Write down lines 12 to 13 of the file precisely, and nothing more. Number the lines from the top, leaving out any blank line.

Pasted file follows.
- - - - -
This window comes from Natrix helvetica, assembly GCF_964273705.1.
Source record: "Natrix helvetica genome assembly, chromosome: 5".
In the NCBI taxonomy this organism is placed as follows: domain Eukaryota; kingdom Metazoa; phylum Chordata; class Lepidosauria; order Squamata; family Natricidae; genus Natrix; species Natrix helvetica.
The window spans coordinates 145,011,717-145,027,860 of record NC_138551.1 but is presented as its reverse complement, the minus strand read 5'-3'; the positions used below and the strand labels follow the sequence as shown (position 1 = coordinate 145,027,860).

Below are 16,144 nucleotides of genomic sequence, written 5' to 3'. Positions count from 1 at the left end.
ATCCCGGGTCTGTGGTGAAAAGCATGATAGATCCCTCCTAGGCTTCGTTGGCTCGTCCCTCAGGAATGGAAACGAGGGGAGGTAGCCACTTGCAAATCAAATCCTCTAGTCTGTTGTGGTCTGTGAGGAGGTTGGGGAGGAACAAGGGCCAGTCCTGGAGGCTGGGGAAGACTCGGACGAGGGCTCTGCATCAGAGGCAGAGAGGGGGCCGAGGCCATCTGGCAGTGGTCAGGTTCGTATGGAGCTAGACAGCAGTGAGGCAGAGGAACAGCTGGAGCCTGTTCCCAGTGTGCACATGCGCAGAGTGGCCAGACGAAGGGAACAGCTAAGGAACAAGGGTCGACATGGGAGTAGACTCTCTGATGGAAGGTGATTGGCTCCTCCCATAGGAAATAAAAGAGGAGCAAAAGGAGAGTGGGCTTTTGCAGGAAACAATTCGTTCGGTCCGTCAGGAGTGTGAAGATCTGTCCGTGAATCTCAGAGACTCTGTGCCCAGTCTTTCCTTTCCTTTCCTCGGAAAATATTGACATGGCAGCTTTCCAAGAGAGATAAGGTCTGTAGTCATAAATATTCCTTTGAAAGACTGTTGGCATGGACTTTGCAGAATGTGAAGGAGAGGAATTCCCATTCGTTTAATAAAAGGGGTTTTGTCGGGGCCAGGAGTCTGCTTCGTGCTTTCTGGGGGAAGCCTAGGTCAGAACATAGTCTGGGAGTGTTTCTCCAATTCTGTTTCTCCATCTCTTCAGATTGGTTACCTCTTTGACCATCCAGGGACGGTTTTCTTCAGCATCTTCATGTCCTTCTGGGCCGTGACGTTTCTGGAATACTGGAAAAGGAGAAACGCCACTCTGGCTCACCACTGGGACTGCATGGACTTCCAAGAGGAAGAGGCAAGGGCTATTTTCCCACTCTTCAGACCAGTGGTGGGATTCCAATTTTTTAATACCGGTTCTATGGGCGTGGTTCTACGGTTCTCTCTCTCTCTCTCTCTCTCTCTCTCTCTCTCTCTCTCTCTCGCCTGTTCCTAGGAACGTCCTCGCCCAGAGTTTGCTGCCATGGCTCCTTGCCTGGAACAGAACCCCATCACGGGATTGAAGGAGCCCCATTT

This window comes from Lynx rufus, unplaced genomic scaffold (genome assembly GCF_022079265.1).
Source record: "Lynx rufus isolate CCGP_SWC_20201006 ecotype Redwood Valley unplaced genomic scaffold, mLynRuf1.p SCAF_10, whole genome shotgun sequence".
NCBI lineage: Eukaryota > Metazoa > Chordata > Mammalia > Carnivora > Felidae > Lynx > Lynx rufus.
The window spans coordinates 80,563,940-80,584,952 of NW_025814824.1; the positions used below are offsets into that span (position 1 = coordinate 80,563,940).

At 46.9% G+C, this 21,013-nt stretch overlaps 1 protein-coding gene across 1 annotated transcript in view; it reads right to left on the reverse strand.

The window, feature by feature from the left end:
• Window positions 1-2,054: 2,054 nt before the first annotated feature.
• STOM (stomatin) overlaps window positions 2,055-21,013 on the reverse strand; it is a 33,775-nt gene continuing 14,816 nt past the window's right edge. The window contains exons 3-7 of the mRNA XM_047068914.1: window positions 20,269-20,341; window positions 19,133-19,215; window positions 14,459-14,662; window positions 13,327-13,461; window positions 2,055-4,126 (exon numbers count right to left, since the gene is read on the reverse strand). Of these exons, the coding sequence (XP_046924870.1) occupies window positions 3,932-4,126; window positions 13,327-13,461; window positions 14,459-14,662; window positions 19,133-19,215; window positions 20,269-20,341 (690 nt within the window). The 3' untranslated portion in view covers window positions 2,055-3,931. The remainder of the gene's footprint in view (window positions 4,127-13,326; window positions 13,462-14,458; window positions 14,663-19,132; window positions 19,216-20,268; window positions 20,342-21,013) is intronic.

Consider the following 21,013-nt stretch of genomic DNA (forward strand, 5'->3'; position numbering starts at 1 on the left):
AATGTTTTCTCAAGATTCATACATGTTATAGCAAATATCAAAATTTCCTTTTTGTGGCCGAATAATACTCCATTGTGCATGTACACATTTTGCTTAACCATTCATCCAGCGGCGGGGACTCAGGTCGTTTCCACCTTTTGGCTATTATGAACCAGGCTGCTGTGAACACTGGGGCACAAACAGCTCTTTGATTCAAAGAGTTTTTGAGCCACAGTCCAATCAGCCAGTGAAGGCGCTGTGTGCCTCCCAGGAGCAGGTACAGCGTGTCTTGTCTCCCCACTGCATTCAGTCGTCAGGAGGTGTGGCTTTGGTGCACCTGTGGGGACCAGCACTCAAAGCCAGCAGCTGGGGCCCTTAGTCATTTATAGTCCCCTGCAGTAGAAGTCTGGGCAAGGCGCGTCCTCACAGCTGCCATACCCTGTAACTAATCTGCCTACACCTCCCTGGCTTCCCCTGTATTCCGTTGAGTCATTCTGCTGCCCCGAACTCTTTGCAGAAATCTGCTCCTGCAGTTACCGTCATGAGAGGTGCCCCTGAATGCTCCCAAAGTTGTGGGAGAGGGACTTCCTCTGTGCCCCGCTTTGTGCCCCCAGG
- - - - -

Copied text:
The window, feature by feature from the left end:
• Window positions 1-2,054: 2,054 nt before the first annotated feature.